On a golden, autumn afternoon in Greensboro’s Mill District, Kayne Fisher posts up at the bar and takes meetings conveyer-belt style, one after the other: A liquor rep. A food purveyor. The GM. The butcher.

He’s preparing for something big.

Outside, the grounds of Revolution Mill glow from an October sunlight that touches on the vast lawn, the brick stacks, the patinaed water tower and the barest suggestion of Printworks Mill across Yanceyville Street peeking above the treeline. A Wisconsin company recently purchased that aging husk with plans to turn it into 217 apartments, along with some retail space.[pullquote]

Kitchen + Market $$-$$$

2003 Yanceyville St. GSO 336.656.2410


The neighborhood is making a strong pivot towards something bigger, something more.

The same goes for Fisher.

Everybody knows the story of Natty Greene’s: how two frat brothers from UNCG — Kayne Fisher and Chris Lester — joined forces to open Old Town at the edge of campus in 1996. From there came the First Street Draught House in Winston-Salem, and then the Tap Room on Lawndale. And then they sold everything to start Natty Greene’s in 2004, the first brewpub in downtown Greensboro and, eventually, a brewery with regional distribution and a tasting room on Gate City Boulevard.

Their enormously successful partnership came to a close just a few months ago, a mutual parting of the ways not unlike an amicable divorce, when people realize that they simply want different things. Lester kept the downtown brewpub, the beermaking facilities and the Natty Greene’s brand.

Fisher had his eye set on something more: the big space at Revolution Mill and the grounds that surround it, a neighborhood on the rise and the realization of a lifelong dream.

“My passion has always been the food,” he says now at the bar. “I built the menus at Old Town and the First Street Draught House. And this…,” he gestures to the renovated space around him, “this is where I get to really unleash that passion through the food.

“It’s full circle,” he continues. “It’s like when we started Old Town. We’re a small business in a big old building.

He’s almost ready to make the announcement, one that brings together all the elements he’s built in the Mill District.

There’s the long bar, of course, stretching down the south side of the building, or the smaller bar up in the loft, or the more casual Deck, with outdoor seating in the shadow of the Revolution Mill stacks.

The Market,with everything you need for the evening meal, serves a neighborhood that is coming to life once more.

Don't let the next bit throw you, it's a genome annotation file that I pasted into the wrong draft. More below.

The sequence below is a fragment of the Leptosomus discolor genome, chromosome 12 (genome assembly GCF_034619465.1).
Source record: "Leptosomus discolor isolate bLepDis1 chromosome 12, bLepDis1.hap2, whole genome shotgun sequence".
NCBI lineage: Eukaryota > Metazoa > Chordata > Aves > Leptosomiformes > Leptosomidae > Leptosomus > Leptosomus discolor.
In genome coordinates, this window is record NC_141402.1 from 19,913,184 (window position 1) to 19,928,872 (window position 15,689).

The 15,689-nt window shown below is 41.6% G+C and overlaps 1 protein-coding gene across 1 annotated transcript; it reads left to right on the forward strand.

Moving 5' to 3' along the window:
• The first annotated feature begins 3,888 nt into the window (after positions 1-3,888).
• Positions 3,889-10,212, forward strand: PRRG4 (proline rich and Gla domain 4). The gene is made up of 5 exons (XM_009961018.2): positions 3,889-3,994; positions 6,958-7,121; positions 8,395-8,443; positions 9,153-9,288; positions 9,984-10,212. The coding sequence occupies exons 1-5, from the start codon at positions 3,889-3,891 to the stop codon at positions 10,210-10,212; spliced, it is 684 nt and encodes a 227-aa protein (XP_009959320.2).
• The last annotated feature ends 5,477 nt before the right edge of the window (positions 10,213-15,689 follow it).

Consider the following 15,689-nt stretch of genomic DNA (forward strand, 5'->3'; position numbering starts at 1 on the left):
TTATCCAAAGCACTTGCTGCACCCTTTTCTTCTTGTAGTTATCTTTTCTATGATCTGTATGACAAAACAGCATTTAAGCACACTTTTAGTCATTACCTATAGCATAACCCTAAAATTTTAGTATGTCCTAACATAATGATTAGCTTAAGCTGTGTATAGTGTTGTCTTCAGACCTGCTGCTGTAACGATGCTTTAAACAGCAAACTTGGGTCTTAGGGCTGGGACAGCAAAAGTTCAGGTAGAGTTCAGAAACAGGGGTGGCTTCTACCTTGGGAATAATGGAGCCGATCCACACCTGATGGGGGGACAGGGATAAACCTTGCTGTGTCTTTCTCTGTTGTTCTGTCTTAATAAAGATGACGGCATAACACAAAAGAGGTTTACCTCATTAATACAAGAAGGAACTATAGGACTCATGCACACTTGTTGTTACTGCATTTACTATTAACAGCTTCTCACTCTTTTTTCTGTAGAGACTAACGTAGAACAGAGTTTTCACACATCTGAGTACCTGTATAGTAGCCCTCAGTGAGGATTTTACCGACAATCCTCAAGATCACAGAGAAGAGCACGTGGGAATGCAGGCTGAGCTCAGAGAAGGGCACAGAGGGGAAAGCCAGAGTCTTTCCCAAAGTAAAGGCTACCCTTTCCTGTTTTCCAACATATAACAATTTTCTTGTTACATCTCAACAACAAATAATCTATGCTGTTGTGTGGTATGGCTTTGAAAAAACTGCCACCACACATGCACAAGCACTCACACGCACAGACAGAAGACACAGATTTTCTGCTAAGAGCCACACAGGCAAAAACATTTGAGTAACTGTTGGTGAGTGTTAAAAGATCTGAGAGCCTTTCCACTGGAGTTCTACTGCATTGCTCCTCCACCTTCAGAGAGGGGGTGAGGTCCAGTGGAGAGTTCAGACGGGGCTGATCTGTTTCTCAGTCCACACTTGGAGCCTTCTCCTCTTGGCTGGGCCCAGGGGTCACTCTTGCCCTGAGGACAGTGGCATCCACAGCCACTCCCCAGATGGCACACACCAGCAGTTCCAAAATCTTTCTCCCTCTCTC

“We’ve got a butcher back there cutting meat every day,” Fisher says, cutting Black Angus prime cattle into steaks and chops, along with chicken, pork, house-made sausages and whatever else came in that day.

That idea, Fisher says, goes back to his childhood and summers in Detroit spent with his Italian grandparents. He’d go to the market every morning with his grandfather, picking up bread from the baker, fruit from the farmer and whatever was fresh from the butcher.[pullquote]

The neighborhood is making a strong pivot towards something bigger, something more.

The same goes for Fisher.


Then he’d spend the afternoon in the kitchen with his grandmother, transforming those ingredients into the evening meal.

“Everything was all in the same neighborhood,” he remembers. “Everyone knew my grandfather’s name.”

In this massive space, this burgeoning neighborhood, Fisher is bringing it back home.

“Think about the time when these mills were rolling,” he says excitedly. “We’ve got this big, comfortable space, come as you are. We’re doing a meat and two, and cold charcuterie. I don’t see anything wrong with someone eating a plate of wings next to someone digging into a Black Angus prime ribeye.”

It’s familiar territory.

Everything Fisher has ever done in this state has been new: a new bar at UNCG, a new draught house in what was once a drive-by strip in Winston-Salem, a brewpub that was at the heart of downtown Greensboro’s resurgence.

Before the brewpub at the corner of South Elm and McGee, downtown Greensboro was a blank slate, too.

“It’s all of it, man,” Fisher says. “It’s everything I’ve ever done; it’s everything I’ve ever dreamed about, everything I’ve ever worked towards. It all comes together here.”

Now his rounds of barroom meetings include web designers, graphic artists and marketing associates. The new logo is coming, along with a new brand that better represents what they’ve built at the Mill. There will be a party, too, with hundreds of people out on the lawn, milling around the stacks and spilling through the grounds.


For now there are more meetings, taken one at a time at the bar.

He likes it out here on his own, with just a single facility to manage and a longtime staff to help make it happen.

“I was ready for the next chapter,” he says. And it’s already being written in the Mill District.

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